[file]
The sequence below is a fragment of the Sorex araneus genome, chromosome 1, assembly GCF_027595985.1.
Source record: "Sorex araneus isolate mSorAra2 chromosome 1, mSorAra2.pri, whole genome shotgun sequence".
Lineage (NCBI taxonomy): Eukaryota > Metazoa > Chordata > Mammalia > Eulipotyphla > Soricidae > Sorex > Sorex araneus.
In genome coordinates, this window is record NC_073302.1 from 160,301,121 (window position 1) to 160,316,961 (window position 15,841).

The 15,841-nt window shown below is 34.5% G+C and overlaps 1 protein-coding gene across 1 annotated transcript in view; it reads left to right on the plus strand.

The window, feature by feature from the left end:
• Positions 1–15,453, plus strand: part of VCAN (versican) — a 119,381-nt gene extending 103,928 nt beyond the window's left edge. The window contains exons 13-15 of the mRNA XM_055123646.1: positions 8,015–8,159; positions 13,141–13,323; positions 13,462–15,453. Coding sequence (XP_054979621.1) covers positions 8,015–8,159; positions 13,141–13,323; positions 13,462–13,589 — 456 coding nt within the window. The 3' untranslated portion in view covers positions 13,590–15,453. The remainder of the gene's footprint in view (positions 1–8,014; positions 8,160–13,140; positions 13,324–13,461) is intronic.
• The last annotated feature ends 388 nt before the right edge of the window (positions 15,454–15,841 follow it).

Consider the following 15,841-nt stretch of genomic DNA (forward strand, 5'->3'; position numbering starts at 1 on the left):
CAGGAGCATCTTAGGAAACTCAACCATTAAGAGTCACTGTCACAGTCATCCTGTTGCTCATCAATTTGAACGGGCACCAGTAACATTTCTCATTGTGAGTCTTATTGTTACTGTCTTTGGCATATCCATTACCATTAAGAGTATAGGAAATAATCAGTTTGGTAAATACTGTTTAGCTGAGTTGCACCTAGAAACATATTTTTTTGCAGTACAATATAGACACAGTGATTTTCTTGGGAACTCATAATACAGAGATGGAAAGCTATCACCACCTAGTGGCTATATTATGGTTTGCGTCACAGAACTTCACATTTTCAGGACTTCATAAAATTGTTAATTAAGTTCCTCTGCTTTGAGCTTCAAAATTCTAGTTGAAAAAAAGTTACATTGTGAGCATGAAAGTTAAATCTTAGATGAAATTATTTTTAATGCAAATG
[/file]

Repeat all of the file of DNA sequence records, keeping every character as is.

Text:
The sequence below is a fragment of the Sorex araneus genome, chromosome 1, assembly GCF_027595985.1.
Source record: "Sorex araneus isolate mSorAra2 chromosome 1, mSorAra2.pri, whole genome shotgun sequence".
Lineage (NCBI taxonomy): Eukaryota > Metazoa > Chordata > Mammalia > Eulipotyphla > Soricidae > Sorex > Sorex araneus.
In genome coordinates, this window is record NC_073302.1 from 160,301,121 (window position 1) to 160,316,961 (window position 15,841).

The 15,841-nt window shown below is 34.5% G+C and overlaps 1 protein-coding gene across 1 annotated transcript in view; it reads left to right on the plus strand.

The window, feature by feature from the left end:
• Positions 1–15,453, plus strand: part of VCAN (versican) — a 119,381-nt gene extending 103,928 nt beyond the window's left edge. The window contains exons 13-15 of the mRNA XM_055123646.1: positions 8,015–8,159; positions 13,141–13,323; positions 13,462–15,453. Coding sequence (XP_054979621.1) covers positions 8,015–8,159; positions 13,141–13,323; positions 13,462–13,589 — 456 coding nt within the window. The 3' untranslated portion in view covers positions 13,590–15,453. The remainder of the gene's footprint in view (positions 1–8,014; positions 8,160–13,140; positions 13,324–13,461) is intronic.
• The last annotated feature ends 388 nt before the right edge of the window (positions 15,454–15,841 follow it).

Consider the following 15,841-nt stretch of genomic DNA (forward strand, 5'->3'; position numbering starts at 1 on the left):
CAGGAGCATCTTAGGAAACTCAACCATTAAGAGTCACTGTCACAGTCATCCTGTTGCTCATCAATTTGAACGGGCACCAGTAACATTTCTCATTGTGAGTCTTATTGTTACTGTCTTTGGCATATCCATTACCATTAAGAGTATAGGAAATAATCAGTTTGGTAAATACTGTTTAGCTGAGTTGCACCTAGAAACATATTTTTTTGCAGTACAATATAGACACAGTGATTTTCTTGGGAACTCATAATACAGAGATGGAAAGCTATCACCACCTAGTGGCTATATTATGGTTTGCGTCACAGAACTTCACATTTTCAGGACTTCATAAAATTGTTAATTAAGTTCCTCTGCTTTGAGCTTCAAAATTCTAGTTGAAAAAAAGTTACATTGTGAGCATGAAAGTTAAATCTTAGATGAAATTATTTTTAATGCAAATG